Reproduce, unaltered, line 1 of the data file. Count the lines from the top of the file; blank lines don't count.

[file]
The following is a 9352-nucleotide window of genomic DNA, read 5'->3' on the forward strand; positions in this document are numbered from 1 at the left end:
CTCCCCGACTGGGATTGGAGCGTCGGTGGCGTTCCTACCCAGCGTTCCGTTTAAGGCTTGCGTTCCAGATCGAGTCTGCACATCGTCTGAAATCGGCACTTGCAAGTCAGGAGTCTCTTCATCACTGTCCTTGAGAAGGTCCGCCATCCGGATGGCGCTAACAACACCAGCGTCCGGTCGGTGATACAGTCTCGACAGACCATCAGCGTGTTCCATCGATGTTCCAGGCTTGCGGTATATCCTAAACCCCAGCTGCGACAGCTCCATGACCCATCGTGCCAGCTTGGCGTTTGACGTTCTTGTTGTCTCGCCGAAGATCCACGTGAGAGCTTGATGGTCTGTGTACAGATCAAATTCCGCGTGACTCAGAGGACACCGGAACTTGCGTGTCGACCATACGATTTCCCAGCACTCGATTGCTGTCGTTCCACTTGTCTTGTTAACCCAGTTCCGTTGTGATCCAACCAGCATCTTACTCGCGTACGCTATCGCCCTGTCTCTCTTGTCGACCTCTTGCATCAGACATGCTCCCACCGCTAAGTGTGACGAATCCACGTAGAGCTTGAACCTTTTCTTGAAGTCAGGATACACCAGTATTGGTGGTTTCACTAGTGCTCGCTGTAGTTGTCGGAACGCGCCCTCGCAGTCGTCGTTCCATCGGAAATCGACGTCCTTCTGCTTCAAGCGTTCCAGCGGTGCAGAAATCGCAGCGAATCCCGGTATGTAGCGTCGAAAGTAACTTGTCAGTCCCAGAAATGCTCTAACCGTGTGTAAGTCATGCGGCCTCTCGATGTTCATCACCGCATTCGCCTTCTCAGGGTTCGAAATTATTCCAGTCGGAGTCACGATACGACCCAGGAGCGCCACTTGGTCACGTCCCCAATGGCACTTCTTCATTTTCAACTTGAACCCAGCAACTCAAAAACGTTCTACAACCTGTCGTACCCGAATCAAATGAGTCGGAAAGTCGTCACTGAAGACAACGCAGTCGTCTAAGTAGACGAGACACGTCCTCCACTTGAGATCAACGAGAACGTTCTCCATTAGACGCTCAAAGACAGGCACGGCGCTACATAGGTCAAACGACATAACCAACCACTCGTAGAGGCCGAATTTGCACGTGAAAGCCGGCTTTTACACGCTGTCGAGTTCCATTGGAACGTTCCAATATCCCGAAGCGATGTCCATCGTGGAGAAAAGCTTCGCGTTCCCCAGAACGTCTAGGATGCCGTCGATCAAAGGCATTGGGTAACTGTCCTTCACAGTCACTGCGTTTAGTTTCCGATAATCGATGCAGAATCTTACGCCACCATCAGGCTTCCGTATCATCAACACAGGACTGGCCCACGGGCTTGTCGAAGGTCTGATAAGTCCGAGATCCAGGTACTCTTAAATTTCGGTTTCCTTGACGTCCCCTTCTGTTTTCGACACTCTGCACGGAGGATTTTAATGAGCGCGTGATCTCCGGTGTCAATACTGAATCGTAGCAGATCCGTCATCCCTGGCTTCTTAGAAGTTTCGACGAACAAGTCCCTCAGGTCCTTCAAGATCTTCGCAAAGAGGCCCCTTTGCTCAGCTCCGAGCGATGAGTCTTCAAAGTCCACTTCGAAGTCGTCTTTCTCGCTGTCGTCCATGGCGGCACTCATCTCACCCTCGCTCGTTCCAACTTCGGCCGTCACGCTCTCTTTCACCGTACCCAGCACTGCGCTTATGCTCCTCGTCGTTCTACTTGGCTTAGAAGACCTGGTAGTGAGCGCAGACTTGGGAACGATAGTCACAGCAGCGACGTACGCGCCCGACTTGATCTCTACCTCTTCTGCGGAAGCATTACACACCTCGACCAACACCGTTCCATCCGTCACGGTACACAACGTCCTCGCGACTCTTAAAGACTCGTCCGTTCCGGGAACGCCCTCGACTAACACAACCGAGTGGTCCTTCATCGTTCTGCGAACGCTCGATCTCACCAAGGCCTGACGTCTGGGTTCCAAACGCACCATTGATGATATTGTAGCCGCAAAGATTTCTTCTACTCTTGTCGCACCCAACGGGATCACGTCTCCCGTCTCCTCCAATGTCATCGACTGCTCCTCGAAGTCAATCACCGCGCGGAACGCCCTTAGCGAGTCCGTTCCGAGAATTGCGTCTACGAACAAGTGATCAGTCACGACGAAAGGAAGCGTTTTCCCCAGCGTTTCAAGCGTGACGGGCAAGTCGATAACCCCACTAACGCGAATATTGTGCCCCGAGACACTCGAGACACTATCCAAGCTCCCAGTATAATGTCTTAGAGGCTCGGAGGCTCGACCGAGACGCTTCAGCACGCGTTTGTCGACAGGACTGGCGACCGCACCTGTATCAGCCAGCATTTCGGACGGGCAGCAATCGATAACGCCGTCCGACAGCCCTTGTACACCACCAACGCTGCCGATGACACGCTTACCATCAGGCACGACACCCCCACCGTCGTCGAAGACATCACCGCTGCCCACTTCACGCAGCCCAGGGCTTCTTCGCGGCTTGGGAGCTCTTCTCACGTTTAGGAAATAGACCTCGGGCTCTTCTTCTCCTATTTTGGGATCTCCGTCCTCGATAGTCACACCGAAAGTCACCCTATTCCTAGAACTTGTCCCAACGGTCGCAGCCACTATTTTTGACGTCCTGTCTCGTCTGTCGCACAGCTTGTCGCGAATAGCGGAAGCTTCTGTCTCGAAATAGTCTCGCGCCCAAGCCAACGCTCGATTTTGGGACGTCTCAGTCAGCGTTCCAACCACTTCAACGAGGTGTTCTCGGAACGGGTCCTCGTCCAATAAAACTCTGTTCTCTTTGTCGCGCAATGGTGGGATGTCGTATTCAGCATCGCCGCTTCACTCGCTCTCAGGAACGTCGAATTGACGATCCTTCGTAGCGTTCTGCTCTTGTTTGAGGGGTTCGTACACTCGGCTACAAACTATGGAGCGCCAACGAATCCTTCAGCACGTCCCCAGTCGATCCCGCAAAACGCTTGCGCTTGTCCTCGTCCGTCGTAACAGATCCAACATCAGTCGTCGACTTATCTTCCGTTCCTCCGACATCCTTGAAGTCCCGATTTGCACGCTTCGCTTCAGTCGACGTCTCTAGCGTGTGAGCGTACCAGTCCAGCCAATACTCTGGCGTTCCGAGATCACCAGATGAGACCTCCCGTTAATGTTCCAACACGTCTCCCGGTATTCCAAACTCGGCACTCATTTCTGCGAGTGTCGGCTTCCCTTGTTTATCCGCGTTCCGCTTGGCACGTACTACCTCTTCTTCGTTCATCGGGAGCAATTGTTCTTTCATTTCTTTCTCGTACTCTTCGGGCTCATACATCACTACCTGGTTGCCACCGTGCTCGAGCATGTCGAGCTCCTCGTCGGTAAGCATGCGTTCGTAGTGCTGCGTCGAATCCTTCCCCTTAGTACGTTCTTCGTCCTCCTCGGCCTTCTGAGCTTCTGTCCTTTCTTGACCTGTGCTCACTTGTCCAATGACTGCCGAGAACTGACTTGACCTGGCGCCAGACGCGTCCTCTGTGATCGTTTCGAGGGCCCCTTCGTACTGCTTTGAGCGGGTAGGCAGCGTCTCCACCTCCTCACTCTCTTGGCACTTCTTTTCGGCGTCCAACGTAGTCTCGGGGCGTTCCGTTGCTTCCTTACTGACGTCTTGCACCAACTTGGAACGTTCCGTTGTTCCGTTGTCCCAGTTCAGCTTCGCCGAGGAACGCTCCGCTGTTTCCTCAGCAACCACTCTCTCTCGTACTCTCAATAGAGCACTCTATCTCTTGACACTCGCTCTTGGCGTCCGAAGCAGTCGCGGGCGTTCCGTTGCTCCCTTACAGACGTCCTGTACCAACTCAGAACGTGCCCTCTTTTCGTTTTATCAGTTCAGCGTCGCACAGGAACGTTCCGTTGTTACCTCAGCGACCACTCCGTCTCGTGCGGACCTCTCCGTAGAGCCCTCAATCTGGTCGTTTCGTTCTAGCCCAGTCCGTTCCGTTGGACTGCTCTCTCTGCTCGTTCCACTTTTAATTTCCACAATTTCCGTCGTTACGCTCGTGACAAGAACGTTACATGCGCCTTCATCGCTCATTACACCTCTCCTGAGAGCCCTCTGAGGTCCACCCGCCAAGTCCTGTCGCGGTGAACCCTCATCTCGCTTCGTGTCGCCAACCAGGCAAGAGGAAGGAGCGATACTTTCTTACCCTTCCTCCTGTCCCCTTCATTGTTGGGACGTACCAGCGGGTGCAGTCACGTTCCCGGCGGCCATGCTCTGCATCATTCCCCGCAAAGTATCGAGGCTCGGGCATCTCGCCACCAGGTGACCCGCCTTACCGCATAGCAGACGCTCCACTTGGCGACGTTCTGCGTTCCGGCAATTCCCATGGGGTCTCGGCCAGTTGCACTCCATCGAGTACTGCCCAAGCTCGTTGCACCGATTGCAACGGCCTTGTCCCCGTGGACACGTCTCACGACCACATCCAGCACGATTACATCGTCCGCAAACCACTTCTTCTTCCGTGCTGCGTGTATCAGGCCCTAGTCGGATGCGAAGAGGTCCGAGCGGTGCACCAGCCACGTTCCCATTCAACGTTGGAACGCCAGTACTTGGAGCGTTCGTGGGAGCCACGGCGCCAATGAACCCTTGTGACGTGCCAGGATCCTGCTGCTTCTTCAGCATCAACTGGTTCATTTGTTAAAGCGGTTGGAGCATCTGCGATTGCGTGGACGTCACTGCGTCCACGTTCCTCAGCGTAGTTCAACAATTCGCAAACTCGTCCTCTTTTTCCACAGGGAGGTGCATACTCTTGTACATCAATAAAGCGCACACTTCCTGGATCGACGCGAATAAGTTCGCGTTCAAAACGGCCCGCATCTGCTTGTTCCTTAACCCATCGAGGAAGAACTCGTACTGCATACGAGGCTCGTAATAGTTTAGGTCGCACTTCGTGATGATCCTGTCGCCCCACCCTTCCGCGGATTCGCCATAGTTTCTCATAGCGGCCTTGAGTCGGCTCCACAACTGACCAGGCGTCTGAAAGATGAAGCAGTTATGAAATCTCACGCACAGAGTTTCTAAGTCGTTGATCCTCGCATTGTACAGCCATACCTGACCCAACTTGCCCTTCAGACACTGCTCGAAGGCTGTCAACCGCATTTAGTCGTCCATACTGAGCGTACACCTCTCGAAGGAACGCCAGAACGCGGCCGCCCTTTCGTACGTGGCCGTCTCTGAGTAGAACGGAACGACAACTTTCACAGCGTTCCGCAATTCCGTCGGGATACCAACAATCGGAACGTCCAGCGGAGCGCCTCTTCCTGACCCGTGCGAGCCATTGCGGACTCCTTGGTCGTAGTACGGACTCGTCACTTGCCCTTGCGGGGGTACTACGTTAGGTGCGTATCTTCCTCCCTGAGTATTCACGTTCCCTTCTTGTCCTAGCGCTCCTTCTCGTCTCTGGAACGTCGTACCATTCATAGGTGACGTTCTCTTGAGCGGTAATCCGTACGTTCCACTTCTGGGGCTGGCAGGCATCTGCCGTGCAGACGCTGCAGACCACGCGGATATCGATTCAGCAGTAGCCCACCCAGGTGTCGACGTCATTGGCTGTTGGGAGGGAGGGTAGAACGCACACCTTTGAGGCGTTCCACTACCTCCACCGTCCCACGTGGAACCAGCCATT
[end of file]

The following is a 9352-nucleotide window of genomic DNA, read 5'->3' on the forward strand; positions in this document are numbered from 1 at the left end: